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COVID-19: NCDC Overwhelmed as FG Considers Home Treatment of Patients

The federal government yesterday expressed concern about the rising cases of COVID-19, saying with the high prospect of patients outstripping the 3,500-bed spaces available in the country, it might consider home care treatment.

Public health analysts had advised the federal government to prepare for a second lockdown on the projection that the pandemic incidence might climb to about 280,000 with 8,400 deaths in three months.

The analysts hinged their projections on the average infection rate of 14 per cent of tested persons, which stood at 1,532 of 10,918 as of Tuesday. They warned that with the Nigeria Centre for Disease Control’s (NCDC) target of two million people in three months, confirmed cases might be in the region of 280,000.

Confirmed cases have been on the upward trend since the warning. Last night, NCDC put the daily rise at 204, bringing the tally to 1,932 with 319 discharged and 58 dead.

It said the new 204 cases were reported from 18 states- Kano 80, Lagos 45, Gombe 12, Sokoto nine, Bauchi nine, Edo seven, Borno seven, Rivers six, Ogun six, FCT four, Akwa Ibom four, Bayelsa four, Kaduna three, Oyo two, Delta two, Nasarawa two, Ondo one and Kebbi one.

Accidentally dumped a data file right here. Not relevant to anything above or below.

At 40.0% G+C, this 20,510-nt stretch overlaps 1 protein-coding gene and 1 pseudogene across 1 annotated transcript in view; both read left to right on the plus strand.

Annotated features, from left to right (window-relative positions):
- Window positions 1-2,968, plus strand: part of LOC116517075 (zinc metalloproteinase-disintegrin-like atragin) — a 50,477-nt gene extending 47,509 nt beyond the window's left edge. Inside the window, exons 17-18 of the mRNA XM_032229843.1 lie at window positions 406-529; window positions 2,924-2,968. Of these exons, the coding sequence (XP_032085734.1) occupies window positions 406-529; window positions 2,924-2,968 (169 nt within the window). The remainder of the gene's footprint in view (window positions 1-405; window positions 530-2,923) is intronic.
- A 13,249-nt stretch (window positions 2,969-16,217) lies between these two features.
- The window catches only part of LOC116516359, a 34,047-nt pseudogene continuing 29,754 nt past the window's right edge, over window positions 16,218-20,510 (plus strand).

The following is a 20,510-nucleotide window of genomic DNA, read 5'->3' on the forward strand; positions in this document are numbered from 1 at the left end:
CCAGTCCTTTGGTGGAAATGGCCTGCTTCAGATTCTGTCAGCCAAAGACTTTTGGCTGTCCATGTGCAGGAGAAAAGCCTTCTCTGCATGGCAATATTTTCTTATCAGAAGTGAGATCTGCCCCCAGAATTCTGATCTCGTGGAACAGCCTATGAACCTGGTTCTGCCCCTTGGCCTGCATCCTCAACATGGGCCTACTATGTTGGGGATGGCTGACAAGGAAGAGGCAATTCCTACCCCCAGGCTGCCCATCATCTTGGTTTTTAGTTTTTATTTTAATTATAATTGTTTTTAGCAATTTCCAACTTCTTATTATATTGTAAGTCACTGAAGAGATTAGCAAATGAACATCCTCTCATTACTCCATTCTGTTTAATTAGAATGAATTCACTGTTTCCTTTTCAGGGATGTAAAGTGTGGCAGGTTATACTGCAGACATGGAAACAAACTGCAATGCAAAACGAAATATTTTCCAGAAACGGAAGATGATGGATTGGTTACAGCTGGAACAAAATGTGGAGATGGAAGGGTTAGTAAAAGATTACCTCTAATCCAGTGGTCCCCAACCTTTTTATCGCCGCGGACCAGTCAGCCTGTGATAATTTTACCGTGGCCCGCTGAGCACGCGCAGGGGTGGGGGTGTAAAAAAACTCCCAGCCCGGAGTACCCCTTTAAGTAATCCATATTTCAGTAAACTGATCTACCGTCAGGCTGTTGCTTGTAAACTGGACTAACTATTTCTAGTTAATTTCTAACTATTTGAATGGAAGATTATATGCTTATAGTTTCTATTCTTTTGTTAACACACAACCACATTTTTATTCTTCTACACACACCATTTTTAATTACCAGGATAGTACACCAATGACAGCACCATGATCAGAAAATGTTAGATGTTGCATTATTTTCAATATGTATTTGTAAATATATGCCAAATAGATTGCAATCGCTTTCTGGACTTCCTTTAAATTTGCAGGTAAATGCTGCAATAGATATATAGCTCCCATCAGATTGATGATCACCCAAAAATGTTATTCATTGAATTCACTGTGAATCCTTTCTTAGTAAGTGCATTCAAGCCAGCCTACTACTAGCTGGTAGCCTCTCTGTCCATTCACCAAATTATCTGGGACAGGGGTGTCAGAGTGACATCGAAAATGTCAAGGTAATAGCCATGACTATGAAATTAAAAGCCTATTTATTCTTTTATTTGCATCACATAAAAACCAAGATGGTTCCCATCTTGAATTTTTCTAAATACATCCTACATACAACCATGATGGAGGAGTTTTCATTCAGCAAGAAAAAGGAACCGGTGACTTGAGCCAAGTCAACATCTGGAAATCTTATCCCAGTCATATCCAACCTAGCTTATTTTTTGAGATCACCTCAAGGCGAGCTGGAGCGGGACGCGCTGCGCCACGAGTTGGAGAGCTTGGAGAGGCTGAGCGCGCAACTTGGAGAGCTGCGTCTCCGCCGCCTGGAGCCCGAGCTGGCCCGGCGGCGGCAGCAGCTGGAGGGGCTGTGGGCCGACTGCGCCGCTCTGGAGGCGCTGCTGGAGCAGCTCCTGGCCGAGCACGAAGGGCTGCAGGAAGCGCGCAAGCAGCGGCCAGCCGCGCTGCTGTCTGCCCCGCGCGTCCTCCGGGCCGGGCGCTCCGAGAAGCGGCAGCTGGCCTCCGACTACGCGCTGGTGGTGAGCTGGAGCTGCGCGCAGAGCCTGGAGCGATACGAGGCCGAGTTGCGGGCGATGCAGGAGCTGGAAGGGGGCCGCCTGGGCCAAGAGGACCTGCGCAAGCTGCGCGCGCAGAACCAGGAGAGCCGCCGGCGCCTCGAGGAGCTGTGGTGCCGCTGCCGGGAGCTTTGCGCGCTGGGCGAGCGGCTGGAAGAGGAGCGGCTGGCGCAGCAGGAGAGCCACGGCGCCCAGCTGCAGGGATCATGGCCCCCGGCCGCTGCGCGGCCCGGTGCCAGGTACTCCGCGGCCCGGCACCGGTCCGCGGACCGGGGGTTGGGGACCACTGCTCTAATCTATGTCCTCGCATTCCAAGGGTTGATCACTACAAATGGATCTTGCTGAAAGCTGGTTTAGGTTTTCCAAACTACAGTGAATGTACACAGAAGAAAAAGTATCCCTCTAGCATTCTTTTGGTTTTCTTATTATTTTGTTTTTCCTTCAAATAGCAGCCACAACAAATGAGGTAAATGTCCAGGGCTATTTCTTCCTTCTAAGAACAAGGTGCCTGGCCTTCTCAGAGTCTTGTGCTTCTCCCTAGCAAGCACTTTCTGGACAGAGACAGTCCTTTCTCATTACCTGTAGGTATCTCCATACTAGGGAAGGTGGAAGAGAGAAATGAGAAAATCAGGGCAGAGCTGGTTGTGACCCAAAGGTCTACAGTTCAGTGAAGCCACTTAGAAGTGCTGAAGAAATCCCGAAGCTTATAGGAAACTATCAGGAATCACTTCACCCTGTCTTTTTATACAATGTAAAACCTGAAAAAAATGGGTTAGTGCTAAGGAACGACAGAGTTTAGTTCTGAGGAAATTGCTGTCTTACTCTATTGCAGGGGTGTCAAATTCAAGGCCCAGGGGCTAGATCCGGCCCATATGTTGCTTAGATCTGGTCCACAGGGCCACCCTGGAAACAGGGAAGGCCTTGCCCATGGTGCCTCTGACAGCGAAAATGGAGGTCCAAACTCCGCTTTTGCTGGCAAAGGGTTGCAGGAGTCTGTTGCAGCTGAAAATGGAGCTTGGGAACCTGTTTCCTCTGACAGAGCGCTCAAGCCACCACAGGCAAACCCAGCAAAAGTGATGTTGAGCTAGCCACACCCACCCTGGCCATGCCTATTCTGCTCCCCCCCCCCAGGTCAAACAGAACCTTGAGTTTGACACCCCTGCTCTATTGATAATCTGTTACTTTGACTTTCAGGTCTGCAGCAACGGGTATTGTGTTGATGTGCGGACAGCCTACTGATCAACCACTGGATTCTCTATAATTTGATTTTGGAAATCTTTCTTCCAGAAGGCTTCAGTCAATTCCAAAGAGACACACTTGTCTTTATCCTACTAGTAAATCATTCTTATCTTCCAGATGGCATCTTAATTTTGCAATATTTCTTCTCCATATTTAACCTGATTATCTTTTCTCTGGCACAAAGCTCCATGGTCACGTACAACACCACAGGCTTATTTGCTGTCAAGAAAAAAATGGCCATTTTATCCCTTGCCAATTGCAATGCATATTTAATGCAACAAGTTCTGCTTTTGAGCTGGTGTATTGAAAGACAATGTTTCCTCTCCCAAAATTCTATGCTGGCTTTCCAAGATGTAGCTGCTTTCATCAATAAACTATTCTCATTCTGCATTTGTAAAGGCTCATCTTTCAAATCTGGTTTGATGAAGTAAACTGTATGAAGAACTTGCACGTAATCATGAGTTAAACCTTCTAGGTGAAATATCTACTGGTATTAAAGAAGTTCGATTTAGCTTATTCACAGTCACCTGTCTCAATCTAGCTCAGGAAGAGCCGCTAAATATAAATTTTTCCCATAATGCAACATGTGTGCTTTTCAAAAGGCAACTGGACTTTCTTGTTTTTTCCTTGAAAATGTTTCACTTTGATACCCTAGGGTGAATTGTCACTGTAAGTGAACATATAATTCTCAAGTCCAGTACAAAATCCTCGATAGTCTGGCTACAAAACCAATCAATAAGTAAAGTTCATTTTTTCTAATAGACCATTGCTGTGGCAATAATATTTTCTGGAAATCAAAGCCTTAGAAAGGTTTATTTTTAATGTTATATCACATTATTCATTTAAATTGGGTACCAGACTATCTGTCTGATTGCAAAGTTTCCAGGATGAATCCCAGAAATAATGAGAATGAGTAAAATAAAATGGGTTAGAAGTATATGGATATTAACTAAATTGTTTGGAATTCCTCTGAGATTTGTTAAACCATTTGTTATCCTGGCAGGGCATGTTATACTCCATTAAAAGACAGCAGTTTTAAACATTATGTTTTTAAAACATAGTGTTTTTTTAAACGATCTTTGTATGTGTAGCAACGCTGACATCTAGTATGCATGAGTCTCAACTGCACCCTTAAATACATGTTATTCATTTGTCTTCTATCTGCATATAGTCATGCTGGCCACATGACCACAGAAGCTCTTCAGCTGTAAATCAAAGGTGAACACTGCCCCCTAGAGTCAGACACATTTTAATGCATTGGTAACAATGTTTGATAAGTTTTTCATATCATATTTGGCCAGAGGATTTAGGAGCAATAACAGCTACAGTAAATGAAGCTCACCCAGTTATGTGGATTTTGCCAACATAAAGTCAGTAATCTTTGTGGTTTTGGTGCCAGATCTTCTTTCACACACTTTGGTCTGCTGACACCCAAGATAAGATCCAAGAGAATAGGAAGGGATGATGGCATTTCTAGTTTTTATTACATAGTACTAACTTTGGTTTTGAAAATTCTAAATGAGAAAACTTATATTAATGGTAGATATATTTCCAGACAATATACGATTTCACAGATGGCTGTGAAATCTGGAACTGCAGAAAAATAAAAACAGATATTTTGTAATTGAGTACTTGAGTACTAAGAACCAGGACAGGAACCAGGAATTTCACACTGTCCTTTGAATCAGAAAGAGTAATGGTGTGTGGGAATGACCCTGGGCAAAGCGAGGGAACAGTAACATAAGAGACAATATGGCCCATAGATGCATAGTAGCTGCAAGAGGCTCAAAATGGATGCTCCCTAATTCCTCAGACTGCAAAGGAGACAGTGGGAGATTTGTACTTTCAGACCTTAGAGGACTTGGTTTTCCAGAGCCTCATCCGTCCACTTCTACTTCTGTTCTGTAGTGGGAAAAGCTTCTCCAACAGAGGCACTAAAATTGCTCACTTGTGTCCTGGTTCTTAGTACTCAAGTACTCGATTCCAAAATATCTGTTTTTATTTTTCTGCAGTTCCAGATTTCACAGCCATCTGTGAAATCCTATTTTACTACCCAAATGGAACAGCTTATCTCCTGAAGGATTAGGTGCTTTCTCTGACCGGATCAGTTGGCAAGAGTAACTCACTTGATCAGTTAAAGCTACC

Acknowledging the gloomy immediate future, the federal government raised the alarm yesterday that rise in the incidences of the disease was threatening to overwhelm its facilities.

It, therefore, said it was intensifying talks with hoteliers in the epicentres of COVID-19, the Federal Capital Territory (FCT), Lagos, Ogun and Kano, on the possibility of converting their facilities to isolation centres to complement the 3,500-bed spaces on the ground across the country.

The federal government also expressed worry over the rising of patients trying to run away from isolation centres and said it was in talks with the military to provide security for the centres.

Speaking at the daily press briefing by the Presidential Task Force on COVID-19 in Abuja, NCDC Director-General, Dr. Chikwe Ihekweazu, told reporters that the country only had about 3,500-bed spaces only for COVID-19 management, adding that in Lagos, the epicentre of the pandemic, its capacity was being stretched.

He said the development might force the federal government to manage patients at homes by sending healthcare workers to treat them.

He said: “There is no doubt about it. We are struggling in some places, especially Lagos and to an extent in Kano and Abuja too. But the biggest challenge right now is Lagos where bed spaces are really tight.



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